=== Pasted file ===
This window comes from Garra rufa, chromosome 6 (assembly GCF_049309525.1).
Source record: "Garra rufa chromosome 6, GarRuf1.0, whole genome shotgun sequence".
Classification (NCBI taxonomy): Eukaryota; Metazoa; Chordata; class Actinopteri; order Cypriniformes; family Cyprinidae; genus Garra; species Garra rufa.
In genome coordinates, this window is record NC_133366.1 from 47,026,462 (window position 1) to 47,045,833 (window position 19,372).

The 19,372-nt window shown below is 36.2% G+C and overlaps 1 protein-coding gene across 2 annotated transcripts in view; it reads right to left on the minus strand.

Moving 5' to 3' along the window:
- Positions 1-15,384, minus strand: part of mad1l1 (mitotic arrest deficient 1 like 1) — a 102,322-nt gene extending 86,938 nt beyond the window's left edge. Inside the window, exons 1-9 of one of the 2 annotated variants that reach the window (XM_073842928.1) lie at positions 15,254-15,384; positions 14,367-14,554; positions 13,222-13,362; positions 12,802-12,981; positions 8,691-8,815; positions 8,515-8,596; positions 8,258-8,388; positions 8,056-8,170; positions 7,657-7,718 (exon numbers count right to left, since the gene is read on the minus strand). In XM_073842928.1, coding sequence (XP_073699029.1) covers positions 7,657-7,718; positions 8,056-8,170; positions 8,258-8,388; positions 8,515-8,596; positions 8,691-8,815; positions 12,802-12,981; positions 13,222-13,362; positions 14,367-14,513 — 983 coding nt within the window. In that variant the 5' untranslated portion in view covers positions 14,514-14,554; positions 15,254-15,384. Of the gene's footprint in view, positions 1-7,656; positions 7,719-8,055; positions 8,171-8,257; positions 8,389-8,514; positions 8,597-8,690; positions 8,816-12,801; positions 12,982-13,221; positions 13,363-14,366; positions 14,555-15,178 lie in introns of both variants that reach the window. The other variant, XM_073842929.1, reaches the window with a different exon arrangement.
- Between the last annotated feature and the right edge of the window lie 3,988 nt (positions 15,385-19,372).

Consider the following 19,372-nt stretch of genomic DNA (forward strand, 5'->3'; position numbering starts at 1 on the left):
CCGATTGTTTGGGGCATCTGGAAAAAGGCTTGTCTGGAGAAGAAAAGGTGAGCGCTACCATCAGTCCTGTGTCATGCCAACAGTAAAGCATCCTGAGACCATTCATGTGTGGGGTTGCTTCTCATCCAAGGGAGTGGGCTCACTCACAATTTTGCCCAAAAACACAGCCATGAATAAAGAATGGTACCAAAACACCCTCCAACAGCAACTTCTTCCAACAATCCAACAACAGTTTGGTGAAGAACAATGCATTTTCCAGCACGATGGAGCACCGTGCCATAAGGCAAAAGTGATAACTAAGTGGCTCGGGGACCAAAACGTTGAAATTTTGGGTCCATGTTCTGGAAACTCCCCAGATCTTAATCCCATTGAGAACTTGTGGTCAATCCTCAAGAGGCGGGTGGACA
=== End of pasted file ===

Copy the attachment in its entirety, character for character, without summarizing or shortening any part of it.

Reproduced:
This window comes from Garra rufa, chromosome 6 (assembly GCF_049309525.1).
Source record: "Garra rufa chromosome 6, GarRuf1.0, whole genome shotgun sequence".
Classification (NCBI taxonomy): Eukaryota; Metazoa; Chordata; class Actinopteri; order Cypriniformes; family Cyprinidae; genus Garra; species Garra rufa.
In genome coordinates, this window is record NC_133366.1 from 47,026,462 (window position 1) to 47,045,833 (window position 19,372).

The 19,372-nt window shown below is 36.2% G+C and overlaps 1 protein-coding gene across 2 annotated transcripts in view; it reads right to left on the minus strand.

Moving 5' to 3' along the window:
- Positions 1-15,384, minus strand: part of mad1l1 (mitotic arrest deficient 1 like 1) — a 102,322-nt gene extending 86,938 nt beyond the window's left edge. Inside the window, exons 1-9 of one of the 2 annotated variants that reach the window (XM_073842928.1) lie at positions 15,254-15,384; positions 14,367-14,554; positions 13,222-13,362; positions 12,802-12,981; positions 8,691-8,815; positions 8,515-8,596; positions 8,258-8,388; positions 8,056-8,170; positions 7,657-7,718 (exon numbers count right to left, since the gene is read on the minus strand). In XM_073842928.1, coding sequence (XP_073699029.1) covers positions 7,657-7,718; positions 8,056-8,170; positions 8,258-8,388; positions 8,515-8,596; positions 8,691-8,815; positions 12,802-12,981; positions 13,222-13,362; positions 14,367-14,513 — 983 coding nt within the window. In that variant the 5' untranslated portion in view covers positions 14,514-14,554; positions 15,254-15,384. Of the gene's footprint in view, positions 1-7,656; positions 7,719-8,055; positions 8,171-8,257; positions 8,389-8,514; positions 8,597-8,690; positions 8,816-12,801; positions 12,982-13,221; positions 13,363-14,366; positions 14,555-15,178 lie in introns of both variants that reach the window. The other variant, XM_073842929.1, reaches the window with a different exon arrangement.
- Between the last annotated feature and the right edge of the window lie 3,988 nt (positions 15,385-19,372).

Consider the following 19,372-nt stretch of genomic DNA (forward strand, 5'->3'; position numbering starts at 1 on the left):
CCGATTGTTTGGGGCATCTGGAAAAAGGCTTGTCTGGAGAAGAAAAGGTGAGCGCTACCATCAGTCCTGTGTCATGCCAACAGTAAAGCATCCTGAGACCATTCATGTGTGGGGTTGCTTCTCATCCAAGGGAGTGGGCTCACTCACAATTTTGCCCAAAAACACAGCCATGAATAAAGAATGGTACCAAAACACCCTCCAACAGCAACTTCTTCCAACAATCCAACAACAGTTTGGTGAAGAACAATGCATTTTCCAGCACGATGGAGCACCGTGCCATAAGGCAAAAGTGATAACTAAGTGGCTCGGGGACCAAAACGTTGAAATTTTGGGTCCATGTTCTGGAAACTCCCCAGATCTTAATCCCATTGAGAACTTGTGGTCAATCCTCAAGAGGCGGGTGGACA